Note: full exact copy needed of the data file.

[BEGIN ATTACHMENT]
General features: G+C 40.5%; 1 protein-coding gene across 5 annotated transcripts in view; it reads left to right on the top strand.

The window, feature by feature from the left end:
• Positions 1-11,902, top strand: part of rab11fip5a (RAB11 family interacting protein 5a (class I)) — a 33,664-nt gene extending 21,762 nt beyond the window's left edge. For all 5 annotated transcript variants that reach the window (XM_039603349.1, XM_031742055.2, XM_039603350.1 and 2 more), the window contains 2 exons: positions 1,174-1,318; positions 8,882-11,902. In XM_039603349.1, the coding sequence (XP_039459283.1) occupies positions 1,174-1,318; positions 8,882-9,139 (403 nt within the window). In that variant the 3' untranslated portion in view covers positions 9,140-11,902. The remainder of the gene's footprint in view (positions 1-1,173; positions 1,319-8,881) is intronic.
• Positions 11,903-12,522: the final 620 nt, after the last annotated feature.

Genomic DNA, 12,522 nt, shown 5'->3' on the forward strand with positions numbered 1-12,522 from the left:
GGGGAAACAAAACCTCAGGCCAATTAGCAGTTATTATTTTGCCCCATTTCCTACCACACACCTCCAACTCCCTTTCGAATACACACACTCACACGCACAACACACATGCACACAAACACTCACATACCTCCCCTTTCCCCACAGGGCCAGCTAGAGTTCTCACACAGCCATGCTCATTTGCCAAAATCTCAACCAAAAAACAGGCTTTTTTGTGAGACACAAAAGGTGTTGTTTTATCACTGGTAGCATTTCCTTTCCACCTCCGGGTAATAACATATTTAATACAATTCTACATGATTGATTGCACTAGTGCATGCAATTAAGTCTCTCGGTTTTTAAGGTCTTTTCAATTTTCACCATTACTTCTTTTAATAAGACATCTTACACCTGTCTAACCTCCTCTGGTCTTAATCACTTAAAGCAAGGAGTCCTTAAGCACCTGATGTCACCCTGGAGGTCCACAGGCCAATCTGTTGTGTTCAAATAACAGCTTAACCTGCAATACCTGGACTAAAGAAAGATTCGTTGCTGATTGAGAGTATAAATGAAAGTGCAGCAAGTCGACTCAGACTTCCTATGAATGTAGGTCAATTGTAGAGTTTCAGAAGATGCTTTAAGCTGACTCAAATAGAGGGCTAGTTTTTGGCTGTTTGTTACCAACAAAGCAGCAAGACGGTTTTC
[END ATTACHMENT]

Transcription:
General features: G+C 40.5%; 1 protein-coding gene across 5 annotated transcripts in view; it reads left to right on the top strand.

The window, feature by feature from the left end:
• Positions 1-11,902, top strand: part of rab11fip5a (RAB11 family interacting protein 5a (class I)) — a 33,664-nt gene extending 21,762 nt beyond the window's left edge. For all 5 annotated transcript variants that reach the window (XM_039603349.1, XM_031742055.2, XM_039603350.1 and 2 more), the window contains 2 exons: positions 1,174-1,318; positions 8,882-11,902. In XM_039603349.1, the coding sequence (XP_039459283.1) occupies positions 1,174-1,318; positions 8,882-9,139 (403 nt within the window). In that variant the 3' untranslated portion in view covers positions 9,140-11,902. The remainder of the gene's footprint in view (positions 1-1,173; positions 1,319-8,881) is intronic.
• Positions 11,903-12,522: the final 620 nt, after the last annotated feature.

Genomic DNA, 12,522 nt, shown 5'->3' on the forward strand with positions numbered 1-12,522 from the left:
GGGGAAACAAAACCTCAGGCCAATTAGCAGTTATTATTTTGCCCCATTTCCTACCACACACCTCCAACTCCCTTTCGAATACACACACTCACACGCACAACACACATGCACACAAACACTCACATACCTCCCCTTTCCCCACAGGGCCAGCTAGAGTTCTCACACAGCCATGCTCATTTGCCAAAATCTCAACCAAAAAACAGGCTTTTTTGTGAGACACAAAAGGTGTTGTTTTATCACTGGTAGCATTTCCTTTCCACCTCCGGGTAATAACATATTTAATACAATTCTACATGATTGATTGCACTAGTGCATGCAATTAAGTCTCTCGGTTTTTAAGGTCTTTTCAATTTTCACCATTACTTCTTTTAATAAGACATCTTACACCTGTCTAACCTCCTCTGGTCTTAATCACTTAAAGCAAGGAGTCCTTAAGCACCTGATGTCACCCTGGAGGTCCACAGGCCAATCTGTTGTGTTCAAATAACAGCTTAACCTGCAATACCTGGACTAAAGAAAGATTCGTTGCTGATTGAGAGTATAAATGAAAGTGCAGCAAGTCGACTCAGACTTCCTATGAATGTAGGTCAATTGTAGAGTTTCAGAAGATGCTTTAAGCTGACTCAAATAGAGGGCTAGTTTTTGGCTGTTTGTTACCAACAAAGCAGCAAGACGGTTTTC